Clarity is needed on how we will support Ukrainian refugees

A woman holds Ukrainian passports as she waits to register for a bus which will take refugees to Ger

A woman holds Ukrainian passports as she waits to register in Poland. - Credit: AP

The situation in Ukraine has again dominated proceedings in Parliament this week.

On Tuesday we had a historical first as Ukrainian President Volodymyr Zelenskyy addressed Parliament directly. I headed to the chamber half an hour before the start to get myself a seat and headphones for the live translation.

I found the speech incredibly powerful and moving. President Zelenskyy was right to highlight our own country’s proud history in standing up for freedom, democracy and the rule of law. He was also right to draw a parallel between our own experience defending our country and way of life from the Nazi regime and Ukraine’s current struggles defending their country and way of life from Putin’s regime. Evoking the memory and words of our own great wartime leader Winston Churchill in the way that he did certainly lead to an emotional moment towards the end of his speech.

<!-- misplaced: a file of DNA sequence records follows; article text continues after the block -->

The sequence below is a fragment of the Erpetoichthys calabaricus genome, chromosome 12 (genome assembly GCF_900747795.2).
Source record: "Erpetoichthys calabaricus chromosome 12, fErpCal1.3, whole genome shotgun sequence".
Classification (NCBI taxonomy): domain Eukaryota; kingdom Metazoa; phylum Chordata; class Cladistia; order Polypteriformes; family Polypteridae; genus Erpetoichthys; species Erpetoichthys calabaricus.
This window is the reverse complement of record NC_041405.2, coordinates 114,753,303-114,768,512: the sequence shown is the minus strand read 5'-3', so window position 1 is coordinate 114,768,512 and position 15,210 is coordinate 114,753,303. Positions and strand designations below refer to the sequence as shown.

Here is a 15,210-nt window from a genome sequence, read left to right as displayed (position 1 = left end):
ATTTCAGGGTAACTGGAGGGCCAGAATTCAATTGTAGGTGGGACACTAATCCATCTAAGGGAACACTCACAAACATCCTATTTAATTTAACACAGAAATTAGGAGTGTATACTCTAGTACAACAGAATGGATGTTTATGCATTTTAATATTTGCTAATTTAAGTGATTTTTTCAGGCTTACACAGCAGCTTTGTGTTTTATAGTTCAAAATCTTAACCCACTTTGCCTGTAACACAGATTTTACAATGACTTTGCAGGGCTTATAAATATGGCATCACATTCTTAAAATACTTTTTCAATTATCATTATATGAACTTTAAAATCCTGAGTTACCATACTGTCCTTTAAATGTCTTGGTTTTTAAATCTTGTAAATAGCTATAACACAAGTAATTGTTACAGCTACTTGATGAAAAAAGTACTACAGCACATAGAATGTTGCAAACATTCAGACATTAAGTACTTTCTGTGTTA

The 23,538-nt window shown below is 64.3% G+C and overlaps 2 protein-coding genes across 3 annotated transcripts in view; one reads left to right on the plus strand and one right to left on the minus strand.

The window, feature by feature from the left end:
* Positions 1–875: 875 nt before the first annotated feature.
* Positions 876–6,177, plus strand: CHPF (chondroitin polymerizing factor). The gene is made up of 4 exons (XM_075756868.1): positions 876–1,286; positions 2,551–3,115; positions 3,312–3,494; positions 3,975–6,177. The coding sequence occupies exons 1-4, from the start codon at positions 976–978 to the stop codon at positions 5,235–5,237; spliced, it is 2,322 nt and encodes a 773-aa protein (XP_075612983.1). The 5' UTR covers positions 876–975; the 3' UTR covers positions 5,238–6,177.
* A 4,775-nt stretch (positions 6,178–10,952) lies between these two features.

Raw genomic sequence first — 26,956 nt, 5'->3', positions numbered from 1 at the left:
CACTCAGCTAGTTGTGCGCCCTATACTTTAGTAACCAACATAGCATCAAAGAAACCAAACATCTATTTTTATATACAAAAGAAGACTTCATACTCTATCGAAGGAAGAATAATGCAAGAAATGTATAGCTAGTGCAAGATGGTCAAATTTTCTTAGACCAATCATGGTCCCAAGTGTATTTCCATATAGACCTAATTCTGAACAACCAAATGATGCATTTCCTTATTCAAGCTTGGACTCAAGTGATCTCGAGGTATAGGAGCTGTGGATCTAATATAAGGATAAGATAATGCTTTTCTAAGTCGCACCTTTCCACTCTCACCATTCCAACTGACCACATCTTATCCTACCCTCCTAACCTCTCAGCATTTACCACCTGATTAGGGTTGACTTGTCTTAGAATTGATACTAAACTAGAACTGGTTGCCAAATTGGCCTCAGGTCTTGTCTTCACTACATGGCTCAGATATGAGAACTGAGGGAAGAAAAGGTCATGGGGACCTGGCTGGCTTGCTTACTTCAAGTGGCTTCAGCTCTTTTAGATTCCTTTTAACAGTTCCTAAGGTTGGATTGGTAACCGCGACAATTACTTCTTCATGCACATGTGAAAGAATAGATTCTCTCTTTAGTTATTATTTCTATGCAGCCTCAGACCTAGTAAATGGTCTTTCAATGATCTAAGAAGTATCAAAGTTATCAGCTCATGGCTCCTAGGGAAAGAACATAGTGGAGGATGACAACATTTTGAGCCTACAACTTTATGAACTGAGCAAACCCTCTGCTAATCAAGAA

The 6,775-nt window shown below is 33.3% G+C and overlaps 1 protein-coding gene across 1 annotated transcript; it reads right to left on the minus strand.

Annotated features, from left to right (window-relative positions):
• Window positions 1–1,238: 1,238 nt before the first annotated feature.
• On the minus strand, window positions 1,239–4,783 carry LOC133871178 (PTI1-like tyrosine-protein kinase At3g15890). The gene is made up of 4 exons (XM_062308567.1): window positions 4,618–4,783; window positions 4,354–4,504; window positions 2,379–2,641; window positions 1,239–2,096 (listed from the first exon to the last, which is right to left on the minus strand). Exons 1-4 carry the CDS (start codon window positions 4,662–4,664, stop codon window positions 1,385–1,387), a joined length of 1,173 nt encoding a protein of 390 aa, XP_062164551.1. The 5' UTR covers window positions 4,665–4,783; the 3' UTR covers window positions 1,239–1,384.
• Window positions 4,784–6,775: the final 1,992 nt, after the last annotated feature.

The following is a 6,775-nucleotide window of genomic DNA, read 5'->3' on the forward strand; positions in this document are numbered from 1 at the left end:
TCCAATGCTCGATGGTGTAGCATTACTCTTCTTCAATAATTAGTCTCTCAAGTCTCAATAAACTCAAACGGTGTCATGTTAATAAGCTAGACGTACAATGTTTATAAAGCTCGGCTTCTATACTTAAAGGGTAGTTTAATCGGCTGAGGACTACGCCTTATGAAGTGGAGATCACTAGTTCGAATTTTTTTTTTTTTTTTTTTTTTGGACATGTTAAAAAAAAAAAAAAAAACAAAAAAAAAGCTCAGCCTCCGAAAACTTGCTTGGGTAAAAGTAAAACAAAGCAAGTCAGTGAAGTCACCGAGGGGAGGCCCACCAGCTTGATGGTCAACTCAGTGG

Refugees fleeing the conflict in Ukraine arrive at the Medyka border crossing in Poland, Monday, Feb

Refugees fleeing the conflict in Ukraine arrive at the Medyka border crossing in Poland. - Credit: AP

President Zelenskyy was right to praise our country but also to challenge us to do more.

I wrote in my previous column about how unified the House was last week. This week, as President Zelenskyy’s speech drew to a close, it was even more unified. It’s not every day you’ll see me nodding along in agreement with a speech by the SNP’s Ian Blackford.

Last Friday I met with four of my Ukrainian constituents to discuss the current situation. We have a very small Ukrainian community in Ipswich but I’m proud to represent them.